Here follow 5 questions Green Dealflow asked phelas, an innovative company focusing on a particular energy storage technology to foster the energy transition: liquid air energy storage.
What problem does phelas solve?
Phelas was founded to turn a very simple vision into reality: We want 100% renewable power to be a no-brainer everywhere on this planet. Over the past 20 years, the world has made progress in lowering the cost of renewable generation, but still lacks a scalable, resource-efficient storage option to offset the uncontrollable volatility of renewables and thus fully decarbonize the energy sector. For this reason, the phelas team is developing Aurora, a standardized, mass-produced large-scale electrical storage system built on a new proprietary approach to air liquefaction. We use air and gravel as the main storage medium – both materials are universally available and, unlike lithium-ion, less hazardous and less resource-geographically dependent. The technology offers a decisive cost advantage for large amounts of energy, at the same time with no cyclic degradation and excellent environmental compatibility.
What is liquid air energy storage and how does it work?
The Aurora system is a unique new approach to Liquid Air Energy Storage. It leverages pressure, cryogenic temperatures, and the phase transition‘s inherent enthalpy to store energy. In a nutshell, our liquid air storage system uses energy during the charging process to compress air, cooling it down to extremely cold temperatures as low as -200°C and thus liquefying it. For discharging, the cryogenic liquid is heated – literally boiled – and vaporized in the process. The steep increase in volume and pressure is in turn used to generate electricity, similar to a steam engine. The principal process has been developed over 100 years ago and is still in industry use today. Phelas has developed it further to meet the needs of energy storage in the energy system of the future.
What is the power-to-power efficiency (roundtrip) of LAES?
This is a common question we get. And we counter it usually with: What should the storage system cost? We have optimized the Life-Cycle costs of the system while carefully maintaining a reasonable efficiency of the system. Our cost engineering solves the equation for levelized cost of storage (LCOS), which ultimately describes the cost per kWh of green energy for our customers. Thus, the roundtrip efficiency of around 50 to 60 % will achieve profitable application. Additionally, a paradigm shift in the energy sector will further reduce the relevance of the roundtrip efficiency of energy storage systems. Today, the cost of generation dominates the electricity sector. This puts a big price tag if your storage system is inefficient. In a renewable energy system, the cost of generation is significantly lower, in times of curtailment and market cannibalization even zero. Here, the most pressing challenge will be to store as much energy cost-effectively as possible. Capital expenditures will outweigh operational expenditures and optimized storage systems, such as phelas Aurora, will be increasingly important!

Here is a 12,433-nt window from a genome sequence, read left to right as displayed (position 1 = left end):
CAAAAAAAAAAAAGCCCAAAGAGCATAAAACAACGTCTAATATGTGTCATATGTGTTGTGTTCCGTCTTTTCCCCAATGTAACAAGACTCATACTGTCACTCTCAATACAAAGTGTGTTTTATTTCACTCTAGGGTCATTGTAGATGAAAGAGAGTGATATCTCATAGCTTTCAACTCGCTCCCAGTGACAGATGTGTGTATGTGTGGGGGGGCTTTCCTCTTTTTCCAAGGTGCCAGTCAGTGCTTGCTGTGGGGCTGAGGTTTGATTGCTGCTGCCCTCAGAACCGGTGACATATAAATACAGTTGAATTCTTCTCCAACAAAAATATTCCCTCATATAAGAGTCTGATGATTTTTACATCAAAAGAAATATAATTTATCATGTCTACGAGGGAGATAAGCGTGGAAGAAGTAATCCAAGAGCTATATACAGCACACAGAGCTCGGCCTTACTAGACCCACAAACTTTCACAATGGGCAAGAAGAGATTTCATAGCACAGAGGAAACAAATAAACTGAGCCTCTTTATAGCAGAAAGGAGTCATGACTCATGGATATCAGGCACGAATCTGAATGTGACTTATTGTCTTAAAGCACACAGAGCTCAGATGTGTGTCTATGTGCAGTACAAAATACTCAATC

Are there any bottlenecks in terms of the technical and economical scalability of the technology?
We use predominantly proven and reliable off-the-shelve components in our system, which enables cost-effective supply chains and ensures high component reliability. In case of a defect, spare parts can be provided quickly globally. All components used in our system are non-toxic and pose no environmental or fire risk. This sets us apart from many electrochemical energy storage technologies such as Li-ion batteries or vanadium redox flow batteries. Our storage system is independent of critical resources (such as lithium, cobalt, or vanadium) that are often required for electrochemical storage solutions. Furthermore, a European supply chain can be realized and all components are suitable for recycling. Our entire product development focuses on delivering a product that can be ramped up on a global scale.
Do you think LAES is competitive compared to lithium batteries or CAES? How will this change over time?
Yes, we are more profitable in energy-centric applications than Lithium-Ion batteries and CAES. However, Lithium will always have a space in the energy storage landscape. It is a high-performing, fast-reacting technology that will help to stabilize the grids on a short-term level – so to speak, the perfect sprinter. LAES on the other side is a marathon runner, making sure, that we have renewable energy 24/7. Both systems will perfectly complement each other and therefore have their space in the energy sector. CAES might be competitive from an LCOS point of view, but it is a lot less energy-dense and therefore needs much more available land to achieve the same storage capacity.
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